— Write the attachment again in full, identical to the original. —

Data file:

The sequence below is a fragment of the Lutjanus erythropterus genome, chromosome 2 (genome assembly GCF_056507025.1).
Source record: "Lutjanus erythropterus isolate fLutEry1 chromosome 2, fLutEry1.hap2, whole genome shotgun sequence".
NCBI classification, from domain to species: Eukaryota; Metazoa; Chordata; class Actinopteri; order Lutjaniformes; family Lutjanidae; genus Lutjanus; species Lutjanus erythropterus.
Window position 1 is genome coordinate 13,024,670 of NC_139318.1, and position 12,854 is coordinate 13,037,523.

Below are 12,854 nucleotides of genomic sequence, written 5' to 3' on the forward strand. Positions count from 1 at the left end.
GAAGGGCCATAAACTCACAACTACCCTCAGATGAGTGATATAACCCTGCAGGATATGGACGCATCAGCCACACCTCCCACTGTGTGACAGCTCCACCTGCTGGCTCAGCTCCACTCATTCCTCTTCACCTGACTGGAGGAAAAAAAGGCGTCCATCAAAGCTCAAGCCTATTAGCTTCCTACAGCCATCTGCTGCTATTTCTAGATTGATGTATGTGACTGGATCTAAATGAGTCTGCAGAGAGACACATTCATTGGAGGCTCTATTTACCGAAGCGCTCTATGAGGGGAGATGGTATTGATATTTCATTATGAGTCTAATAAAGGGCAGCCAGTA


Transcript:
The sequence below is a fragment of the Lutjanus erythropterus genome, chromosome 2 (genome assembly GCF_056507025.1).
Source record: "Lutjanus erythropterus isolate fLutEry1 chromosome 2, fLutEry1.hap2, whole genome shotgun sequence".
NCBI classification, from domain to species: Eukaryota; Metazoa; Chordata; class Actinopteri; order Lutjaniformes; family Lutjanidae; genus Lutjanus; species Lutjanus erythropterus.
Window position 1 is genome coordinate 13,024,670 of NC_139318.1, and position 12,854 is coordinate 13,037,523.

Below are 12,854 nucleotides of genomic sequence, written 5' to 3' on the forward strand. Positions count from 1 at the left end.
GAAGGGCCATAAACTCACAACTACCCTCAGATGAGTGATATAACCCTGCAGGATATGGACGCATCAGCCACACCTCCCACTGTGTGACAGCTCCACCTGCTGGCTCAGCTCCACTCATTCCTCTTCACCTGACTGGAGGAAAAAAAGGCGTCCATCAAAGCTCAAGCCTATTAGCTTCCTACAGCCATCTGCTGCTATTTCTAGATTGATGTATGTGACTGGATCTAAATGAGTCTGCAGAGAGACACATTCATTGGAGGCTCTATTTACCGAAGCGCTCTATGAGGGGAGATGGTATTGATATTTCATTATGAGTCTAATAAAGGGCAGCCAGTA